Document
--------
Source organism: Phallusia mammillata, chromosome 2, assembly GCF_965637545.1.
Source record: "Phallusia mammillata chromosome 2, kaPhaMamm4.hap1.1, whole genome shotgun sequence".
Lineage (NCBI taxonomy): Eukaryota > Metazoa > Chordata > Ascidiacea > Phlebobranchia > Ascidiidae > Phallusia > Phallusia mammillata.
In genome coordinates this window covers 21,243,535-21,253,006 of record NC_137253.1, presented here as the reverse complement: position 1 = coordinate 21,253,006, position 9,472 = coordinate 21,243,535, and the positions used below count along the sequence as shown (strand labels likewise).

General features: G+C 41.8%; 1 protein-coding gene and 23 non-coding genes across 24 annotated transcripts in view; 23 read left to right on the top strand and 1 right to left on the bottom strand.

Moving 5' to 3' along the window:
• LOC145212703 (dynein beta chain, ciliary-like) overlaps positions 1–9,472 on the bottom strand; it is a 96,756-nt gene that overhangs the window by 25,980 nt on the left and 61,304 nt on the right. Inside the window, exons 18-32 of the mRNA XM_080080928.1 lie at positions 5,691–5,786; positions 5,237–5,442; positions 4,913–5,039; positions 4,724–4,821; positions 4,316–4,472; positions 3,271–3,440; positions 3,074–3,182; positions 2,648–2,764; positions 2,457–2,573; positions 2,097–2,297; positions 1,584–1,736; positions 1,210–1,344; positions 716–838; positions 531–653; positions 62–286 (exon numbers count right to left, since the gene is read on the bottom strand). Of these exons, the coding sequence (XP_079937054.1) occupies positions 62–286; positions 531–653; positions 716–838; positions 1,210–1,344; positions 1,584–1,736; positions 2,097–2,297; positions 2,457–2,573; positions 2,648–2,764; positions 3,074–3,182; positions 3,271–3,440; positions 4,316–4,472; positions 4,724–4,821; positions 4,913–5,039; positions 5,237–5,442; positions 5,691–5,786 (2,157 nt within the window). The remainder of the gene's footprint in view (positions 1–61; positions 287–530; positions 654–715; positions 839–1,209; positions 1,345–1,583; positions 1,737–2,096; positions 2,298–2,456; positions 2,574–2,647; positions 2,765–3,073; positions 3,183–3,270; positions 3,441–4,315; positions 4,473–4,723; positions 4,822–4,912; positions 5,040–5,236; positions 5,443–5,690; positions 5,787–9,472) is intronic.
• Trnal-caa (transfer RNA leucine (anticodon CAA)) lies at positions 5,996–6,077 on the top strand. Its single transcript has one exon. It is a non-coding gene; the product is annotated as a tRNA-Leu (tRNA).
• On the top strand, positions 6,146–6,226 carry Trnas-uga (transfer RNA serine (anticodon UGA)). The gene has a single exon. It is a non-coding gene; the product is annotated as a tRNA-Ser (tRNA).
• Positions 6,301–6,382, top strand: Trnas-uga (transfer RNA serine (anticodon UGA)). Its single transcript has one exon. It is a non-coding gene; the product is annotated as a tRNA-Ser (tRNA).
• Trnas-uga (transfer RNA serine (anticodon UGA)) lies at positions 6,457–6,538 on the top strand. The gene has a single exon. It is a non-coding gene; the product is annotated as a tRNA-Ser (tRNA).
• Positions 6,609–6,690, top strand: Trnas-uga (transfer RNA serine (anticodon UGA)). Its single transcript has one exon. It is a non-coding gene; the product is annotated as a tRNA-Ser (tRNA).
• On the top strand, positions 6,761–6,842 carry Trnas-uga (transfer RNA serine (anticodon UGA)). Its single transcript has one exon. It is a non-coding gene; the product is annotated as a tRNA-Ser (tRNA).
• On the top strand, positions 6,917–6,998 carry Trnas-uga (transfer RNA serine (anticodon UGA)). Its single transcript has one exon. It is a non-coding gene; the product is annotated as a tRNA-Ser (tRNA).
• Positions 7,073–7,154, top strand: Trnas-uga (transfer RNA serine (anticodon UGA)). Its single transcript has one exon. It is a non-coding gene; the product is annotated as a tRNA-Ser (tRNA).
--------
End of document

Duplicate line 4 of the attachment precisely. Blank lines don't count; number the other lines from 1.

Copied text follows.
In genome coordinates this window covers 21,243,535-21,253,006 of record NC_137253.1, presented here as the reverse complement: position 1 = coordinate 21,253,006, position 9,472 = coordinate 21,243,535, and the positions used below count along the sequence as shown (strand labels likewise).